Most of us wouldn’t even dream about getting married unless it was for love. But that creates an interesting dilemma once you’ve been married for a while. Any married person knows that love comes and goes over the years, rarely if ever returning to the level of a newlywed’s can’t-take-my-hands-off-of-you phase. Sometimes, after X-number of years of marriage, we just don’t love our spouse as much as we used to — if we still love him or her at all, that is. But if we no longer love our spouse, can we split? Most people don’t like divorce, for obvious reasons. It’s emotionally draining, often damaging to the kids and expensive; it’s “failure.” We seem to be OK with divorce only if something really bad is happening, like abuse, affairs or addictions — even though a good number of spouses dealing with those issues stay married because they insist, “I still love him/her.” Clearly, love can cloud our logic.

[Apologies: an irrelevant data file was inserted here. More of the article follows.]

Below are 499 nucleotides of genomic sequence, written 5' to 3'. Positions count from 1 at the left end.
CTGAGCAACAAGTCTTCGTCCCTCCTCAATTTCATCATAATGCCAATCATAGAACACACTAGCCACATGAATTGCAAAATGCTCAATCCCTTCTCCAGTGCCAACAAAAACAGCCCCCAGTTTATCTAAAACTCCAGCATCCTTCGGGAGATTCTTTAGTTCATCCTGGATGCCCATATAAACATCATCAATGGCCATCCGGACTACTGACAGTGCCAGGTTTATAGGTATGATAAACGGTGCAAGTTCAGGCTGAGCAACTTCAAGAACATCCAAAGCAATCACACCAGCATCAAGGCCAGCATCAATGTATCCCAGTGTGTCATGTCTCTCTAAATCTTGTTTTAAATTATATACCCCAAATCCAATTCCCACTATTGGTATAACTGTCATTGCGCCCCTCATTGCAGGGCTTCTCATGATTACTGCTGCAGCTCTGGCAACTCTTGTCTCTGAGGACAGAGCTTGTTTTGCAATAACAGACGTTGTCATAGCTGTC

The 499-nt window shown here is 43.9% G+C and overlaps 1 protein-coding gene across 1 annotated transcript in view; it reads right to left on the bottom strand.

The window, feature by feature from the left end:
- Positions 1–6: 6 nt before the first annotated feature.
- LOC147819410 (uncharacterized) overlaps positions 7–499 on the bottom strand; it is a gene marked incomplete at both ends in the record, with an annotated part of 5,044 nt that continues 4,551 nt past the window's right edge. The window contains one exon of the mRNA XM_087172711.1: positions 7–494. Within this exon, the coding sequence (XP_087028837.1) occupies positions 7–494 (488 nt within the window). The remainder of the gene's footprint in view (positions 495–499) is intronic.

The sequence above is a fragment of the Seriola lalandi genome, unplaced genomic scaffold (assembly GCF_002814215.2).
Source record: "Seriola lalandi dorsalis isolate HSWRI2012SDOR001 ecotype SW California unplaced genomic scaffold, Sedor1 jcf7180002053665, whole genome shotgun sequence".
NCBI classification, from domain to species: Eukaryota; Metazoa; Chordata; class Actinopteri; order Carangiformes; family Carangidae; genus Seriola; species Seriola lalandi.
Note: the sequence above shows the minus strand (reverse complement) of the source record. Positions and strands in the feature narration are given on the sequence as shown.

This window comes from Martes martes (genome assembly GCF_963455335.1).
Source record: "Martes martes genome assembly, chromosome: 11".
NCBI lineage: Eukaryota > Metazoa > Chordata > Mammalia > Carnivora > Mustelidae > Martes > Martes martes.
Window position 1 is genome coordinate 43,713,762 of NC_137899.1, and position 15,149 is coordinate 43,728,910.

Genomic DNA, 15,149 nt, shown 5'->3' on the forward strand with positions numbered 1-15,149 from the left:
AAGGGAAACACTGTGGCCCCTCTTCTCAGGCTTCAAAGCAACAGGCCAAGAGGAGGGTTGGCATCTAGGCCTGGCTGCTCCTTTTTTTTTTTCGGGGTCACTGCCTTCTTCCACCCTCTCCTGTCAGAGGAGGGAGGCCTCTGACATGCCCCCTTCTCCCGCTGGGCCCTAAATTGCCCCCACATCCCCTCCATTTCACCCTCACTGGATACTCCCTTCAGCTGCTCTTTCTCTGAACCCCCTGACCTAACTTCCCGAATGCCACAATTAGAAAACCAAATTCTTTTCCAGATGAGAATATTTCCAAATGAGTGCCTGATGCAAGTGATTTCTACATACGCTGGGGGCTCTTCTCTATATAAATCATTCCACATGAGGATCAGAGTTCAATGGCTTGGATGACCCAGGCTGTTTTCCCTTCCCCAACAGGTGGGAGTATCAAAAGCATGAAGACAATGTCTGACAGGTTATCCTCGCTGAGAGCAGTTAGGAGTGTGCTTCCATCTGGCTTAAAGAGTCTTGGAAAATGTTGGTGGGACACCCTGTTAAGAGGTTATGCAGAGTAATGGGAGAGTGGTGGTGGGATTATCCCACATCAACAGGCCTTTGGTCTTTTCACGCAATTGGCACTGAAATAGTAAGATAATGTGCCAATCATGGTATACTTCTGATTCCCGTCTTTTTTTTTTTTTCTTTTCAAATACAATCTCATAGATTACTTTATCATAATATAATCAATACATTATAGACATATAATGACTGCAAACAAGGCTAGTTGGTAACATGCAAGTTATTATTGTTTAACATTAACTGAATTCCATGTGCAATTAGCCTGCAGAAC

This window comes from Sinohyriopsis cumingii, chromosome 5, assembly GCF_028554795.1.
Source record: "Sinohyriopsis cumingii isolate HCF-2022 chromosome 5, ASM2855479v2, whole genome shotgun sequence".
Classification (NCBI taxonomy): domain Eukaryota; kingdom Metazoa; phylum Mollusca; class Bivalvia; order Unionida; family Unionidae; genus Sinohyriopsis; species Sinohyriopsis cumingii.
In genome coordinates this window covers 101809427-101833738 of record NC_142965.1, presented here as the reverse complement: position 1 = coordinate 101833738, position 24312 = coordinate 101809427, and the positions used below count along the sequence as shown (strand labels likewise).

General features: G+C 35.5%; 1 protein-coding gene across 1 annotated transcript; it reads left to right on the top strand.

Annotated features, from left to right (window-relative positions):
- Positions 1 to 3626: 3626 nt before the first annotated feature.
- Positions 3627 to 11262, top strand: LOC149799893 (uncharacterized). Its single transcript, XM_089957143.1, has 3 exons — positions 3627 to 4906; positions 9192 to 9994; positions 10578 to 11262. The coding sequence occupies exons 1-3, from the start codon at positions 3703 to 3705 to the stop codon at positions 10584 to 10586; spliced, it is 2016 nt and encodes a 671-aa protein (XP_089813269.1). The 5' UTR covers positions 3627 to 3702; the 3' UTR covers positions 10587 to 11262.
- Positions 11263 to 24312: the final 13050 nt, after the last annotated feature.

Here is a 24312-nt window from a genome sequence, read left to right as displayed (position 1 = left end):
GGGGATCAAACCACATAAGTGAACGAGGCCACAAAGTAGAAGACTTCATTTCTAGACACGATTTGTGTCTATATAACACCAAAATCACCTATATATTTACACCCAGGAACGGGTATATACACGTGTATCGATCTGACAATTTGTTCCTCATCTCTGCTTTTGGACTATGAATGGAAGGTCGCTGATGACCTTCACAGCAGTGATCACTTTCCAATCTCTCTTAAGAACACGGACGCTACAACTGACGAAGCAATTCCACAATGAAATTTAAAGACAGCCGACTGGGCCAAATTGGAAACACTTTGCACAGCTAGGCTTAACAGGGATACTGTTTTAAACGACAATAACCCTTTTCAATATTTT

So, we have a good share of people living in loveless marriages. Isn’t that odd? We insist that love is the reason to get married, but obviously we don’t believe we need love to stay married. Instead, we stay married because we say we need to honor our vows — the whole “for better or worse, richer or poorer, sickness and in health, until death do us part” thing. Or for the kids. Or because we need to understand what commitment means (see reference to “grisly acts of self-mutilation” above).
Tina Turner was right — what’s love got to do with it?
Love is a crappy reason to marry, according to historian Stephanie Coontz, author of Marriage, a History: From Obedience to Intimacy, or How Love Conquered Marriage: